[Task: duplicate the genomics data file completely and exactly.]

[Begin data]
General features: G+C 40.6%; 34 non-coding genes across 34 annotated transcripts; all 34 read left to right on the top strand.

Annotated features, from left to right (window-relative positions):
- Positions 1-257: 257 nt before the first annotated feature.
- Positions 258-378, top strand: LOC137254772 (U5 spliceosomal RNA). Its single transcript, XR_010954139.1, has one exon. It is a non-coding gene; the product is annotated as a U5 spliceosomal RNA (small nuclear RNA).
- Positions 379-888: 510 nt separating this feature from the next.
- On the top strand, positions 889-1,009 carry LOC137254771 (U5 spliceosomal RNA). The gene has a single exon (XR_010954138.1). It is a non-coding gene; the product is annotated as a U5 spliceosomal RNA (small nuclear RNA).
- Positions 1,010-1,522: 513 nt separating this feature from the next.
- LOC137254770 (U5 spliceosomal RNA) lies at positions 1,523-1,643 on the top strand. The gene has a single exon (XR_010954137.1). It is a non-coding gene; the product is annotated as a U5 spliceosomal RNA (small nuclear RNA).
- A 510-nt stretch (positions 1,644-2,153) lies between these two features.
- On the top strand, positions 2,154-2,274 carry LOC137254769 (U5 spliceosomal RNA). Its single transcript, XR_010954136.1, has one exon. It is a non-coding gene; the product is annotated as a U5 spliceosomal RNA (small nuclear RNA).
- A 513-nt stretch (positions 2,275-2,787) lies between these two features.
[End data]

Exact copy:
General features: G+C 40.6%; 34 non-coding genes across 34 annotated transcripts; all 34 read left to right on the top strand.

Annotated features, from left to right (window-relative positions):
- Positions 1-257: 257 nt before the first annotated feature.
- Positions 258-378, top strand: LOC137254772 (U5 spliceosomal RNA). Its single transcript, XR_010954139.1, has one exon. It is a non-coding gene; the product is annotated as a U5 spliceosomal RNA (small nuclear RNA).
- Positions 379-888: 510 nt separating this feature from the next.
- On the top strand, positions 889-1,009 carry LOC137254771 (U5 spliceosomal RNA). The gene has a single exon (XR_010954138.1). It is a non-coding gene; the product is annotated as a U5 spliceosomal RNA (small nuclear RNA).
- Positions 1,010-1,522: 513 nt separating this feature from the next.
- LOC137254770 (U5 spliceosomal RNA) lies at positions 1,523-1,643 on the top strand. The gene has a single exon (XR_010954137.1). It is a non-coding gene; the product is annotated as a U5 spliceosomal RNA (small nuclear RNA).
- A 510-nt stretch (positions 1,644-2,153) lies between these two features.
- On the top strand, positions 2,154-2,274 carry LOC137254769 (U5 spliceosomal RNA). Its single transcript, XR_010954136.1, has one exon. It is a non-coding gene; the product is annotated as a U5 spliceosomal RNA (small nuclear RNA).
- A 513-nt stretch (positions 2,275-2,787) lies between these two features.